Norbert Haug has played down suggestions Michael Schumacher is all set for a repeat of his disappointing 2010 season.
Although it was said the new Mercedes car and Pirelli tyres would see the seven-time world champion more competitive in 2011, the 42-year-old German was yet again slightly off the pace of his younger teammate Nico Rosberg in Australia.
But Haug, Mercedes' competition director, insisted: "Nico and Michael were quite close in the testing.
"And Michael was one tenth from being in the top ten in Melbourne," he told the German news agency DPA.
Haug also said it is no surprise to see the highly rated Rosberg again doing well alongside his more famous teammate.
"Nico needs to hide from no driver and in my opinion would be a serious measuring stick for any competitor," he insisted.
Ecclestone, Teams Paid More: Report
F1's financial loss widened in 2010 but Bernie Ecclestone took a pay-rise, documents filed in London's Companies House reveal.
The Bloomberg business news agency said the loss incurred by F1 owner CVC grew to $660 million, while the teams' income rose 21 percent.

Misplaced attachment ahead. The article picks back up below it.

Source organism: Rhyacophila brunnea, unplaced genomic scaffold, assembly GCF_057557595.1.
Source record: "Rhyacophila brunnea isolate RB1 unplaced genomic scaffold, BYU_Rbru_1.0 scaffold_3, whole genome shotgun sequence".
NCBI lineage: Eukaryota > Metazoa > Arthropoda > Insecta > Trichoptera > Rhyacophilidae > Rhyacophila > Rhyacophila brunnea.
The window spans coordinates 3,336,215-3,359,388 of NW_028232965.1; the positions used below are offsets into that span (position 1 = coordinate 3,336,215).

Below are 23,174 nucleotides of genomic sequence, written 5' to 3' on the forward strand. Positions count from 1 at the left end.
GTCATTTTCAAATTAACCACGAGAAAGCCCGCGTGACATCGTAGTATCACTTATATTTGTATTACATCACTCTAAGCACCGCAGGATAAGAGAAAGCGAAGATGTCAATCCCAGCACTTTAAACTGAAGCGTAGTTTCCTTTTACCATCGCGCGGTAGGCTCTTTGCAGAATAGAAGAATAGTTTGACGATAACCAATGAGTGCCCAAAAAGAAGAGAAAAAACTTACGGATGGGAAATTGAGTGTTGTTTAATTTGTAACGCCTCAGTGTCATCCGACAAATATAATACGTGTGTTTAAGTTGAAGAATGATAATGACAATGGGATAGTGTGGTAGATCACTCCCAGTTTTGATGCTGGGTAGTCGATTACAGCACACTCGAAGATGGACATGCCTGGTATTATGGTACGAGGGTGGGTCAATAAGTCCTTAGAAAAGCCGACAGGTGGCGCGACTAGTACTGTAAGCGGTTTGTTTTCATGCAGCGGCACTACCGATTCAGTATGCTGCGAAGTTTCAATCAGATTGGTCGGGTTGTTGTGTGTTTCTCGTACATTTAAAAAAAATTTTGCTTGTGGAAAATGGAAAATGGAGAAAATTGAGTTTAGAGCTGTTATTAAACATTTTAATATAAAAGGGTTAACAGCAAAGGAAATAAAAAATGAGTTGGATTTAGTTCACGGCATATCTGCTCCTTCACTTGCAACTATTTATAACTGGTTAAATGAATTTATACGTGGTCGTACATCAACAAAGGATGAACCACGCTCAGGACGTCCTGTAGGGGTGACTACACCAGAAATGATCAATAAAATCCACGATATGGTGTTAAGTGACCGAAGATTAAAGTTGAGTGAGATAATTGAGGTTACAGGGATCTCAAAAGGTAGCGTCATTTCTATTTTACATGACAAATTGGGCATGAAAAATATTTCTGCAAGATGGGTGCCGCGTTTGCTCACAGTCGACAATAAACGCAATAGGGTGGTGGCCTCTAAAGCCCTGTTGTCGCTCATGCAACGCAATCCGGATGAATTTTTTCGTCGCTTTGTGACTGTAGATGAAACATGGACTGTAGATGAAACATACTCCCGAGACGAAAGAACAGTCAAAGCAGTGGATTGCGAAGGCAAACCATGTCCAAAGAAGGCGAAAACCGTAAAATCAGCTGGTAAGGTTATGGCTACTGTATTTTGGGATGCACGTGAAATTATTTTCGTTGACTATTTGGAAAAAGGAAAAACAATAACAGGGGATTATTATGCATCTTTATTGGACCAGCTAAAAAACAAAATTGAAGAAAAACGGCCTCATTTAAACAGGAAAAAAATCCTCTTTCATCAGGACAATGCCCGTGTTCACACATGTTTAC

The teams' prize money pool in 2010 was $658 million, an average of almost $55 million per team, but with champions Red Bull receiving the most.
The prize money has increased for three years running, due to the negotiation of much better financial terms when the latest Concorde Agreement was drawn.
Teams now receive 164 per cent more income than was the case in 2007, before the new Concorde Agreement took effect.
The documents revealed that F1's total sales in 2010 was $1.08 billion, up 2 per cent due to new races including Korea joining the calendar.
The sport's net income was $296 million, with chief executive Ecclestone paid $7.9 million -- a 21 per cent increase.
Engineer Admits Red Bull Flex Wing Mystery
Engineers still do not know how to emulate Red Bull's flexible front wing, according to Germany's Auto Motor und Sport.
After Melbourne, McLaren's Lewis Hamilton warned that the FIA should either move to ban the RB7's legally-bending wing extremities, or Red Bull's rivals will have to "copy" it.
But the German report quotes an unnamed engineer as admitting: "We know what Red Bull are doing, but we do not know how."
Auto Motor und Sport said the innovation is worth about "half a second" per lap.